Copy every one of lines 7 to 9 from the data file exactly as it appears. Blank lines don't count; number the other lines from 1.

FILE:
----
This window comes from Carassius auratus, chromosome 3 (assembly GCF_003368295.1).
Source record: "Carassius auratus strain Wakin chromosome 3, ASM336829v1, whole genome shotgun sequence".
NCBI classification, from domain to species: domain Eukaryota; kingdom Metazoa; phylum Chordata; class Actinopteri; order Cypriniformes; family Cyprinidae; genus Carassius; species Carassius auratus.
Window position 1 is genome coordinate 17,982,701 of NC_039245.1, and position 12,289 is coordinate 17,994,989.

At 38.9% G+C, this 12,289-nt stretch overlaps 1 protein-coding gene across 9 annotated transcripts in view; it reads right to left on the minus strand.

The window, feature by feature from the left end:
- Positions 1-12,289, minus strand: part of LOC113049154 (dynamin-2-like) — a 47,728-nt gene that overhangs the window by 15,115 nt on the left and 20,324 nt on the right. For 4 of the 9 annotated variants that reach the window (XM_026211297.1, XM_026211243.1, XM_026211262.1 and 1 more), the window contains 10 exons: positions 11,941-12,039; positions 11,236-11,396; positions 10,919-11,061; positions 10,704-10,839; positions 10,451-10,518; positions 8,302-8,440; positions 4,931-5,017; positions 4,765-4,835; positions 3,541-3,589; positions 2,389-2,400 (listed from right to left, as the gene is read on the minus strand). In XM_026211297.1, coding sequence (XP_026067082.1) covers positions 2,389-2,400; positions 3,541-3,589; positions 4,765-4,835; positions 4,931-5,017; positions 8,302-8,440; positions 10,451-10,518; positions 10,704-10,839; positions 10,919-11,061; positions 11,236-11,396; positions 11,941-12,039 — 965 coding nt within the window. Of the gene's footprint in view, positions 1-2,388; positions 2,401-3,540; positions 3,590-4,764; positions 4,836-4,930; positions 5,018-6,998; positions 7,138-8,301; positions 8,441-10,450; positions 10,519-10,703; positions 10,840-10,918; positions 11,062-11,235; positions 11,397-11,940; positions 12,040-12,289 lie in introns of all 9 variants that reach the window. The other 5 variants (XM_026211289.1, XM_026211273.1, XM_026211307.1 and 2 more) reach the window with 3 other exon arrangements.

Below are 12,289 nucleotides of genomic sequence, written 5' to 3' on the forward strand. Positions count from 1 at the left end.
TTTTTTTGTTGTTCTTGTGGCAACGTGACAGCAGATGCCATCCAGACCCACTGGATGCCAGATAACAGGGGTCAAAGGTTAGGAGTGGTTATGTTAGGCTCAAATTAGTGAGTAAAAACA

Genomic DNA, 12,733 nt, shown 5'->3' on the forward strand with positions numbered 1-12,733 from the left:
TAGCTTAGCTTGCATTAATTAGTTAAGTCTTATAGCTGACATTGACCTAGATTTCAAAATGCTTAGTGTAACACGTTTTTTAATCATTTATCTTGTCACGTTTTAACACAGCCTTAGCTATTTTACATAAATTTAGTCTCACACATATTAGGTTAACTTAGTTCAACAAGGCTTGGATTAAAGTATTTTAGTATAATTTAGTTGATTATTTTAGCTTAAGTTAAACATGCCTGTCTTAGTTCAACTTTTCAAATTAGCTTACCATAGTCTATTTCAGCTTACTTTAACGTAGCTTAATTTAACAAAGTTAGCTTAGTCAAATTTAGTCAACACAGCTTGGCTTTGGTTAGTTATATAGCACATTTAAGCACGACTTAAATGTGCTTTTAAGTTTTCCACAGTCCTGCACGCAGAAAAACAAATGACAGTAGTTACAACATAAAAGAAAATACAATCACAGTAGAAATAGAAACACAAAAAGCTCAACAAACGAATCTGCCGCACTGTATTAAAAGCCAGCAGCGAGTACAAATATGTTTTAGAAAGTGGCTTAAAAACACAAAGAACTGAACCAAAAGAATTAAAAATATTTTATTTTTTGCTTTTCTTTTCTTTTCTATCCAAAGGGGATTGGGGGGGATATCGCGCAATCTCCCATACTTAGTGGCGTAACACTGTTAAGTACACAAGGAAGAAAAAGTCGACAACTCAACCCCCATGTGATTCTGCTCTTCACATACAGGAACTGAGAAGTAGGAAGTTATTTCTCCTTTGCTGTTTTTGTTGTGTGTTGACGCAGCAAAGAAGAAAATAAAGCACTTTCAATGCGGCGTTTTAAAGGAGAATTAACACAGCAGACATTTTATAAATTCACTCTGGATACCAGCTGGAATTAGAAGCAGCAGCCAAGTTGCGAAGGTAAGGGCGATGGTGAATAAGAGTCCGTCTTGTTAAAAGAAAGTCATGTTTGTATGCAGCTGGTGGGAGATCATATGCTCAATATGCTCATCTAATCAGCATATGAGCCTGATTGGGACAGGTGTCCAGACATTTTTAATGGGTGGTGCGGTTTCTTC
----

- Positions 1-12,289, minus strand: part of LOC113049154 (dynamin-2-like) — a 47,728-nt gene that overhangs the window by 15,115 nt on the left and 20,324 nt on the right. For 4 of the 9 annotated variants that reach the window (XM_026211297.1, XM_026211243.1, XM_026211262.1 and 1 more), the window contains 10 exons: positions 11,941-12,039; positions 11,236-11,396; positions 10,919-11,061; positions 10,704-10,839; positions 10,451-10,518; positions 8,302-8,440; positions 4,931-5,017; positions 4,765-4,835; positions 3,541-3,589; positions 2,389-2,400 (listed from right to left, as the gene is read on the minus strand). In XM_026211297.1, coding sequence (XP_026067082.1) covers positions 2,389-2,400; positions 3,541-3,589; positions 4,765-4,835; positions 4,931-5,017; positions 8,302-8,440; positions 10,451-10,518; positions 10,704-10,839; positions 10,919-11,061; positions 11,236-11,396; positions 11,941-12,039 — 965 coding nt within the window. Of the gene's footprint in view, positions 1-2,388; positions 2,401-3,540; positions 3,590-4,764; positions 4,836-4,930; positions 5,018-6,998; positions 7,138-8,301; positions 8,441-10,450; positions 10,519-10,703; positions 10,840-10,918; positions 11,062-11,235; positions 11,397-11,940; positions 12,040-12,289 lie in introns of all 9 variants that reach the window. The other 5 variants (XM_026211289.1, XM_026211273.1, XM_026211307.1 and 2 more) reach the window with 3 other exon arrangements.

Below are 12,289 nucleotides of genomic sequence, written 5' to 3' on the forward strand. Positions count from 1 at the left end.
TTTTTTTGTTGTTCTTGTGGCAACGTGACAGCAGATGCCATCCAGACCCACTGGATGCCAGATAACAGGGGTCAAAGGTTAGGAGTGGTTATGTTAGGCTCAAATTAGTGAGTAAAAACA